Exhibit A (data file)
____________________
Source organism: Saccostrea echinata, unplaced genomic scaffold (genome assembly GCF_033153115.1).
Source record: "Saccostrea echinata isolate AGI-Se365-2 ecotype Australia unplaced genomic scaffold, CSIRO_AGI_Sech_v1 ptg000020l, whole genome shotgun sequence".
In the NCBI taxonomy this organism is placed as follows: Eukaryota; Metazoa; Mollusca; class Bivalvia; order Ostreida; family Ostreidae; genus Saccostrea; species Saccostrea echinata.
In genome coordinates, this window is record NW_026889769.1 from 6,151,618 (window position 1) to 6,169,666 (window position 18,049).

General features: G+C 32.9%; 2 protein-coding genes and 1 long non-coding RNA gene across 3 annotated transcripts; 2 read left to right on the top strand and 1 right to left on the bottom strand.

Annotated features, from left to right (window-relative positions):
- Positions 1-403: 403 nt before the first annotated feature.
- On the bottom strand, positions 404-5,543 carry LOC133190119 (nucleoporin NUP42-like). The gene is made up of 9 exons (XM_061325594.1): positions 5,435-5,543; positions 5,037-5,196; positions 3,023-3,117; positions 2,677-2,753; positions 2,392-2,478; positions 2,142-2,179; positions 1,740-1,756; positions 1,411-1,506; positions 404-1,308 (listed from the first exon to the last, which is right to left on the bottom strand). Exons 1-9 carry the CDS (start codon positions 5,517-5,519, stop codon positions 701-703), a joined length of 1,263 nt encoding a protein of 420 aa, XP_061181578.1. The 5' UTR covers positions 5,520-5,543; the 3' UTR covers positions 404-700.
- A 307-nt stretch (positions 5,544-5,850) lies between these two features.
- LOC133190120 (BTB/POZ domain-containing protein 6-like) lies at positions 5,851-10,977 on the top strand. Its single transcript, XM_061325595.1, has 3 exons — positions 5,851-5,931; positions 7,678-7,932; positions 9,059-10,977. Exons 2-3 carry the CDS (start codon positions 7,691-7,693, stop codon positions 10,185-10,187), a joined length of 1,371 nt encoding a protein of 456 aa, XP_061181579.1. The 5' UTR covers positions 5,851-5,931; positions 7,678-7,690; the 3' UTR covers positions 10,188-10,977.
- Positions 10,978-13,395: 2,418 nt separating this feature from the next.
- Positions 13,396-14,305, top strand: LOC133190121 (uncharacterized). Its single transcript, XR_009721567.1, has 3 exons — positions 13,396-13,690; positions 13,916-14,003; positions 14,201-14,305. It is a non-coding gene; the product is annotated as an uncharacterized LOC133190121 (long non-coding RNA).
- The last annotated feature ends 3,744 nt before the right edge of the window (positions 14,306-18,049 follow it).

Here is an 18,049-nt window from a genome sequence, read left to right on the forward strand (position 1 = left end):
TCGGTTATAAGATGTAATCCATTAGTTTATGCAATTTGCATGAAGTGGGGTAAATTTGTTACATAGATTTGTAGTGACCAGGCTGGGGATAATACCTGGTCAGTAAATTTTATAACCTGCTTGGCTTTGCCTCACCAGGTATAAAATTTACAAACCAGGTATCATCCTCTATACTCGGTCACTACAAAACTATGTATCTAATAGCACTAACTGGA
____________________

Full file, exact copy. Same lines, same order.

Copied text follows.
Source organism: Saccostrea echinata, unplaced genomic scaffold (genome assembly GCF_033153115.1).
Source record: "Saccostrea echinata isolate AGI-Se365-2 ecotype Australia unplaced genomic scaffold, CSIRO_AGI_Sech_v1 ptg000020l, whole genome shotgun sequence".
In the NCBI taxonomy this organism is placed as follows: Eukaryota; Metazoa; Mollusca; class Bivalvia; order Ostreida; family Ostreidae; genus Saccostrea; species Saccostrea echinata.
In genome coordinates, this window is record NW_026889769.1 from 6,151,618 (window position 1) to 6,169,666 (window position 18,049).

General features: G+C 32.9%; 2 protein-coding genes and 1 long non-coding RNA gene across 3 annotated transcripts; 2 read left to right on the top strand and 1 right to left on the bottom strand.

Annotated features, from left to right (window-relative positions):
- Positions 1-403: 403 nt before the first annotated feature.
- On the bottom strand, positions 404-5,543 carry LOC133190119 (nucleoporin NUP42-like). The gene is made up of 9 exons (XM_061325594.1): positions 5,435-5,543; positions 5,037-5,196; positions 3,023-3,117; positions 2,677-2,753; positions 2,392-2,478; positions 2,142-2,179; positions 1,740-1,756; positions 1,411-1,506; positions 404-1,308 (listed from the first exon to the last, which is right to left on the bottom strand). Exons 1-9 carry the CDS (start codon positions 5,517-5,519, stop codon positions 701-703), a joined length of 1,263 nt encoding a protein of 420 aa, XP_061181578.1. The 5' UTR covers positions 5,520-5,543; the 3' UTR covers positions 404-700.
- A 307-nt stretch (positions 5,544-5,850) lies between these two features.
- LOC133190120 (BTB/POZ domain-containing protein 6-like) lies at positions 5,851-10,977 on the top strand. Its single transcript, XM_061325595.1, has 3 exons — positions 5,851-5,931; positions 7,678-7,932; positions 9,059-10,977. Exons 2-3 carry the CDS (start codon positions 7,691-7,693, stop codon positions 10,185-10,187), a joined length of 1,371 nt encoding a protein of 456 aa, XP_061181579.1. The 5' UTR covers positions 5,851-5,931; positions 7,678-7,690; the 3' UTR covers positions 10,188-10,977.
- Positions 10,978-13,395: 2,418 nt separating this feature from the next.
- Positions 13,396-14,305, top strand: LOC133190121 (uncharacterized). Its single transcript, XR_009721567.1, has 3 exons — positions 13,396-13,690; positions 13,916-14,003; positions 14,201-14,305. It is a non-coding gene; the product is annotated as an uncharacterized LOC133190121 (long non-coding RNA).
- The last annotated feature ends 3,744 nt before the right edge of the window (positions 14,306-18,049 follow it).

Here is an 18,049-nt window from a genome sequence, read left to right on the forward strand (position 1 = left end):
TCGGTTATAAGATGTAATCCATTAGTTTATGCAATTTGCATGAAGTGGGGTAAATTTGTTACATAGATTTGTAGTGACCAGGCTGGGGATAATACCTGGTCAGTAAATTTTATAACCTGCTTGGCTTTGCCTCACCAGGTATAAAATTTACAAACCAGGTATCATCCTCTATACTCGGTCACTACAAAACTATGTATCTAATAGCACTAACTGGA